Dental Services for Residents of Long-Term Care Facilities



SUMMARY: Open-ended interviews were conducted with 109 individuals, including administrators, staff, dental personnel, residents and family members, associated with 12 long-term care (LTC) facilities to contrast different human resource and organizational strategies for managing the delivery of oral health-care to the elderly residents. In addition, a dentist examined a small selection of the residents as a clinical reference for the interviews in each facility.

A multiple case-study analysis revealed that no particular organizational strategy was ideal, although three important components – oral hygiene, diagnostic assessments, and dental treatment – were common to all. The dentists felt adequately educated for the service in this setting, however, the dental personnel everywhere felt that oral health in the midst of other conflicting priorities received inadequate attention.

The administrators and staff did acknowledge readily that they were weak at recognizing oral disorders and assisting with oral hygiene. Salaried dental personnel with an on-site clinic, although very expensive, offered the environment that felt to those involved most conducive to comprehensive care.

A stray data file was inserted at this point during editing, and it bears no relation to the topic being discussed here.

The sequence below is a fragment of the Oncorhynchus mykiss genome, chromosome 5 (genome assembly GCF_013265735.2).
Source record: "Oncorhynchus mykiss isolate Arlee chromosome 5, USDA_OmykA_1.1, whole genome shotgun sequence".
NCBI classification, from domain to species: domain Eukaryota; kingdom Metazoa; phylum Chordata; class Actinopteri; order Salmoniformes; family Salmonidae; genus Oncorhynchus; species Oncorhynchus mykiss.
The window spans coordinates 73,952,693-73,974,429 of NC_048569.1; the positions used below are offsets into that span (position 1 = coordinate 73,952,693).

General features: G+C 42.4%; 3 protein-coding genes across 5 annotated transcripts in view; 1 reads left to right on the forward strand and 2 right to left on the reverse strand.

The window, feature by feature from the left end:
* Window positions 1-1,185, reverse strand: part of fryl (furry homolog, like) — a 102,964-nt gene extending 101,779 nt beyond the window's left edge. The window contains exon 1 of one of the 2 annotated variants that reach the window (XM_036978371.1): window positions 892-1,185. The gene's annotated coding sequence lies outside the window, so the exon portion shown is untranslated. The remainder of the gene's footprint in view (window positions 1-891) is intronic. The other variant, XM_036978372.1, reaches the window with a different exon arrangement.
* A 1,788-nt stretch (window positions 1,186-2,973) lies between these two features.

In contrast, there were strong reservations about the economic sustainability of a salaried service and about the professional viability of fee-for-service in the context of LTC.

Overall, the residents were content with the services they received, and there was no obvious difference in clinical status that could be attributed to any particular strategy of care. Oral care specialists selected from among care-aides in one facility were considered particularly helpful in that facility, whilst on-site treatment and regular participation of dental personnel at the residents’ care conferences appeared to many as central to a good oral health service.

In all, the interviews offered a portrait of the conflicting priorities associated with LTC, and they provide practical insights to successful strategies of care in this population.

CO-INVESTIGATORS: Sally Thorne, Arminee Kazanjian
FUNDING: $57,550
SOURCE: Medical Research Council of Canada, and BC Health Research Foundation
DURATION: 1996-1998